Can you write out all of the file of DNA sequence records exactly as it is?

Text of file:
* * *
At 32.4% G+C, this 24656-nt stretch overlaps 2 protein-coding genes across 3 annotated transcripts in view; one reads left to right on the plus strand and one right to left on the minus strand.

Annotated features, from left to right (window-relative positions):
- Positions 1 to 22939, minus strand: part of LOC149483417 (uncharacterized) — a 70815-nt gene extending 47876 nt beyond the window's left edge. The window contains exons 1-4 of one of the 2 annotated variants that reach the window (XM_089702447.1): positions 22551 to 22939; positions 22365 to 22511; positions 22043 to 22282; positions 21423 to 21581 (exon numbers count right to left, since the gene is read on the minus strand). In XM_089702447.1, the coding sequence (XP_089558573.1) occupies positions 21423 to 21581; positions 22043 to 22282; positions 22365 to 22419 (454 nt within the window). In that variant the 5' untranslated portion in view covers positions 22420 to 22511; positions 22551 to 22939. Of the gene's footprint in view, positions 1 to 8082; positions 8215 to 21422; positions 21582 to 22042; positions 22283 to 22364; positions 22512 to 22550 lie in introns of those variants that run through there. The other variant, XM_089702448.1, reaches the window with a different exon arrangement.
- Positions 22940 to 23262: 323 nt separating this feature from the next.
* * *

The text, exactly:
At 32.4% G+C, this 24656-nt stretch overlaps 2 protein-coding genes across 3 annotated transcripts in view; one reads left to right on the plus strand and one right to left on the minus strand.

Annotated features, from left to right (window-relative positions):
- Positions 1 to 22939, minus strand: part of LOC149483417 (uncharacterized) — a 70815-nt gene extending 47876 nt beyond the window's left edge. The window contains exons 1-4 of one of the 2 annotated variants that reach the window (XM_089702447.1): positions 22551 to 22939; positions 22365 to 22511; positions 22043 to 22282; positions 21423 to 21581 (exon numbers count right to left, since the gene is read on the minus strand). In XM_089702447.1, the coding sequence (XP_089558573.1) occupies positions 21423 to 21581; positions 22043 to 22282; positions 22365 to 22419 (454 nt within the window). In that variant the 5' untranslated portion in view covers positions 22420 to 22511; positions 22551 to 22939. Of the gene's footprint in view, positions 1 to 8082; positions 8215 to 21422; positions 21582 to 22042; positions 22283 to 22364; positions 22512 to 22550 lie in introns of those variants that run through there. The other variant, XM_089702448.1, reaches the window with a different exon arrangement.
- Positions 22940 to 23262: 323 nt separating this feature from the next.